Has anyone heard any news about the prospect of them building houses on what is Smithdown Rd cemetery?
Toxteth Park Cemetery. I haven't heard anything. I'll look out for any notices. I can't think of where any new buildings would go, unless they demolish the derelict buildings at the Northern end.
There are a about dozen Grade II Listed Buildings within the cemetery, though that means nothing to the Council.
First they cut down all the big trees, then ripped out all the holly bushes. Surely they can't dig up the graves next as well.
Besides, what will Tom Slemen write about if this goes?.
Updated weekly with old and new pics.
The chapel In there Is also grade 2 listed so could be hard to get rid of that too.
Gididi Gididi Goo.
All of my family are "resting" there !, I would be outraged if anything happened and I am sure they would have to contact families before they could do anything.
I did hear they where looking at another cemetary as the graves there are very old !, I think it was St Thomas ?? but am not sure.
Fine photograph, Marky. Thanks!
Keep us informed on the status of Toxteth Park Cemetery. Agree that the cemetery should be kept intact. It is too historic to lose.
AKA Smithdown Road Cemetery.
Interesting web site with indexes to many burials
Headstone tribute to England fast bowler buried in a pauper?s grave in Liverpool
Sep 7 2009
by Laura Sharpe, Liverpool Daily Post
LONG-lost relatives of an England fast bowler buried in a pauper?s grave gathered at a city cemetery to celebrate his life.
They laid a proper headstone in memory of John Jackson who died in a Liverpool workhouse more than 100 years ago.
Jackson, who earned the nickname ?Foghorn? because he blew his nose after taking a wicket, is buried in Toxteth Cemetery, on Smithdown Road.
The cricketing hero, who died in November 1901, was said to be one of the most outstanding fast bowlers of the 1850s.
Yesterday his great-great grandson Raymond Summers, from Ellesmere Port, joined 15 other family descendants at the cemetery to remember him.
Mr Summers said: ?It?s amazing that we have such a legendary cricketer in the family.
?All the time I was growing up I never knew he existed.
?It was only when my daughter and I started tracing the family tree that we found out his story.?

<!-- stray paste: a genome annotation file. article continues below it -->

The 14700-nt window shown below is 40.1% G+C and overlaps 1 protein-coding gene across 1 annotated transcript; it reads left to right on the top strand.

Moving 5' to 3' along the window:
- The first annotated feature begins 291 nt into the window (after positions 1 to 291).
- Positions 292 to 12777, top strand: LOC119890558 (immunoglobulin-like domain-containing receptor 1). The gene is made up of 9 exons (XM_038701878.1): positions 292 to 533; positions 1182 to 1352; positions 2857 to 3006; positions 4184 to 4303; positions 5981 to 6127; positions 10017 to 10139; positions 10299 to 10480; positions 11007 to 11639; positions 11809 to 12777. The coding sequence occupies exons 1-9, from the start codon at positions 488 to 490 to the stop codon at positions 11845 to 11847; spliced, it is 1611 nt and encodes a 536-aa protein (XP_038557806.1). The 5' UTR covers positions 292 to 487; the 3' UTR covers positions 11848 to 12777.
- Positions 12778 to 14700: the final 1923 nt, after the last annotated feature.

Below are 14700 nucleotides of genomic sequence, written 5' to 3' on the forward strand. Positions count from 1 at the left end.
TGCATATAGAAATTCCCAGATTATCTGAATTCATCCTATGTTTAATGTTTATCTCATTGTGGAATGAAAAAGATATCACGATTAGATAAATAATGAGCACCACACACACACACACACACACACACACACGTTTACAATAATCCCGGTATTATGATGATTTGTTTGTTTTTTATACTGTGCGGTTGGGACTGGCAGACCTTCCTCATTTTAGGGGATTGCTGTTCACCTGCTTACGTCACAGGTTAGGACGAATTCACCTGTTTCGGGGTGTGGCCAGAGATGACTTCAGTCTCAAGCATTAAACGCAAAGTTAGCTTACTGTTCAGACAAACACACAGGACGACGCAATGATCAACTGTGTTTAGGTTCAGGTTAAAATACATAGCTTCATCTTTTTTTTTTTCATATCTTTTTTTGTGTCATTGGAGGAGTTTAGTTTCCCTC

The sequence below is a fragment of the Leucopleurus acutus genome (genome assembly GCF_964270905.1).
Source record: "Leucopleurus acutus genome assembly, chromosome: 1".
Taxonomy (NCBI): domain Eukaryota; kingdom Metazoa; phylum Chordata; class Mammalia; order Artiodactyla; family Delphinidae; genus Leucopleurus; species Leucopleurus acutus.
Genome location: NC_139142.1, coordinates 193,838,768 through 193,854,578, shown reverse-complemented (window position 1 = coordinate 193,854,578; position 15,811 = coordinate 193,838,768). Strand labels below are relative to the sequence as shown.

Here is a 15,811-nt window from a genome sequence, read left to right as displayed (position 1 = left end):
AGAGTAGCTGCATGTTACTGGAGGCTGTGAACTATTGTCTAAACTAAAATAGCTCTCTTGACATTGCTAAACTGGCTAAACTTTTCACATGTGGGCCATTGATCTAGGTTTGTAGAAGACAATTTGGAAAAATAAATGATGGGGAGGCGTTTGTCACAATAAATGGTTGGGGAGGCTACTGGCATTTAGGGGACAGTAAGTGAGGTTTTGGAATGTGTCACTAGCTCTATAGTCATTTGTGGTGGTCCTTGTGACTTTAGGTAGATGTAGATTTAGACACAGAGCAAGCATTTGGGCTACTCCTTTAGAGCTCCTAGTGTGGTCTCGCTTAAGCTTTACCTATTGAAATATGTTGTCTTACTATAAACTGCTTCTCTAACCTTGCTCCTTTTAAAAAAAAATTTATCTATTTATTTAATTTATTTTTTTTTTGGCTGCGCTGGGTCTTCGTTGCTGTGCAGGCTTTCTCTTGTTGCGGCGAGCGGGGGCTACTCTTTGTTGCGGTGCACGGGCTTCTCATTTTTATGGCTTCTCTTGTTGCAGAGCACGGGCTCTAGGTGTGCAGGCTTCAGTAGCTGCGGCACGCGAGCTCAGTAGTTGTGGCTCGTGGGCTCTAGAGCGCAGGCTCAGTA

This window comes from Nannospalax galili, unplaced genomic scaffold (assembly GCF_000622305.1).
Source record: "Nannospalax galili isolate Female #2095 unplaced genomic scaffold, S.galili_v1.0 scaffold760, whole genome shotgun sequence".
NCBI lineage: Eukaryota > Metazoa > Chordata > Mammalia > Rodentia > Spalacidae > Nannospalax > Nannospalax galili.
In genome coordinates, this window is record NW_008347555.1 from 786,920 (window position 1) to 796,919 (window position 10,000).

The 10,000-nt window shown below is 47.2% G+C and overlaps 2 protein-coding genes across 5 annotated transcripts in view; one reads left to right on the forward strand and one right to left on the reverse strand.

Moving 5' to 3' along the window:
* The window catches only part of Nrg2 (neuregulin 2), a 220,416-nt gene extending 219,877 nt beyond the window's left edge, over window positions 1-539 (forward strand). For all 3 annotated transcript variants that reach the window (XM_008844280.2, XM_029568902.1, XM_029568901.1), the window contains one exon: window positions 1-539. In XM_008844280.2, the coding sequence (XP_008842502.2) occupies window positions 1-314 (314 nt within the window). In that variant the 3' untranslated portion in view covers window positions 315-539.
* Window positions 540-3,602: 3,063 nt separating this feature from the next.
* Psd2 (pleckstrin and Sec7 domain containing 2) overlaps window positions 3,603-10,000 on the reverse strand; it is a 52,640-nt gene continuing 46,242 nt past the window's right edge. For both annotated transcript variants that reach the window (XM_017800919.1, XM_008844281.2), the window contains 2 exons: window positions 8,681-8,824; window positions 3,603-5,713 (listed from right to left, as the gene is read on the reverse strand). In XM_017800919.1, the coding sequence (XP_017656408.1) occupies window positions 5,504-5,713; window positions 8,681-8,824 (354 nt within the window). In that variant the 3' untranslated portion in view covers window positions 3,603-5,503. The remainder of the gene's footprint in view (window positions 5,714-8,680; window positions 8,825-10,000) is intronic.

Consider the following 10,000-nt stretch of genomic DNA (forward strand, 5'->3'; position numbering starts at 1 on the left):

Jackson was born in Suffolk in 1833 and became a Nottinghamshire and All-England Eleven right-arm fast bowler, powerful batsman and occasional wicket keeper.
In 1853 he took part in the first ever overseas cricket tour and was photographed leaving Liverpool as the team set sail for Canada and the United States.
His overall first-class career record covered 115 matches ? in 1857 he took 111 wickets and in 1858 132 wickets for 1,228 runs.
Jackson was the first ever cricketer to appear in a Punch cartoon on August 29, 1863.
But his career was cut short at the age of 33 after he suffered a blood vessel injury in his leg.
After retiring from international cricket he moved to Liverpool and played for Dingle Cricket Club and between 1878 and 1880 for Birkenhead Grammar School.
Very little is known about his later life other than he died in abject property at Brownlow Hill Liverpool workhouse.
Mr Summers said: ?He had a great career and it?s not clear why he eventually moved to Liverpool in 1871.
?Until then he had kept his occupation as a full-time cricketer.
?But in the city he worked in a warehouse of some sort surviving on just five shillings and sixpence a week.
?In July of 1874 the cricketing association held a match in his honour with Trent Bridge playing the MCC. It raised almost ?300.
?He died in a workhouse infirmary on November 4 1901 and was laid to rest in a paupers grave in Smithdown Road Cemetery.
?It?s been fascinating finding out about him. I remember my great-grandmother Jackson but she never talked about him.
?She was a real character and liked a drink.
?But apparently she had fallen out with her husband Harry, who was John?s son, so that link to the Jackson family was lost and she never mentioned him.?
It was as Mr Summer researched Jackson?s career and contacted his former club in Nottinghamshire he discovered relatives living all over the country.
Yesterday one of those descendants Peter Collins arrived with a mini-bus full of long-lost relatives from Shropshire who met Mr Summers and his family for the first time.
They laid a new ?1,200 headstone at Jackson?s grave and held a small ceremony.
Mr Summers said: ?It?s nice to find new relatives and finally give my great-great grandfather the grave he deserves all these years later.
?I used to play cricket myself. It?s just a shame that none of his talent seemed to have passed down through the genes.?
Source: Liverpool Daily Post
A good story,Howie,and somewhere I'd like to do some exploring!
I couldn't find this man on CWGC, but the KIA date seems late to me.
Toxteth Park Cemetery plot details:
In Loving Memory Of
Died 26th. June 1911,
Aged 70 Years.
Wife of the above
(rest obscured by grass)
Died 21st. Oct. 1920
Aged 47 Years.
Killed In Action
2nd Sep. 1919,
Aged 35 Years.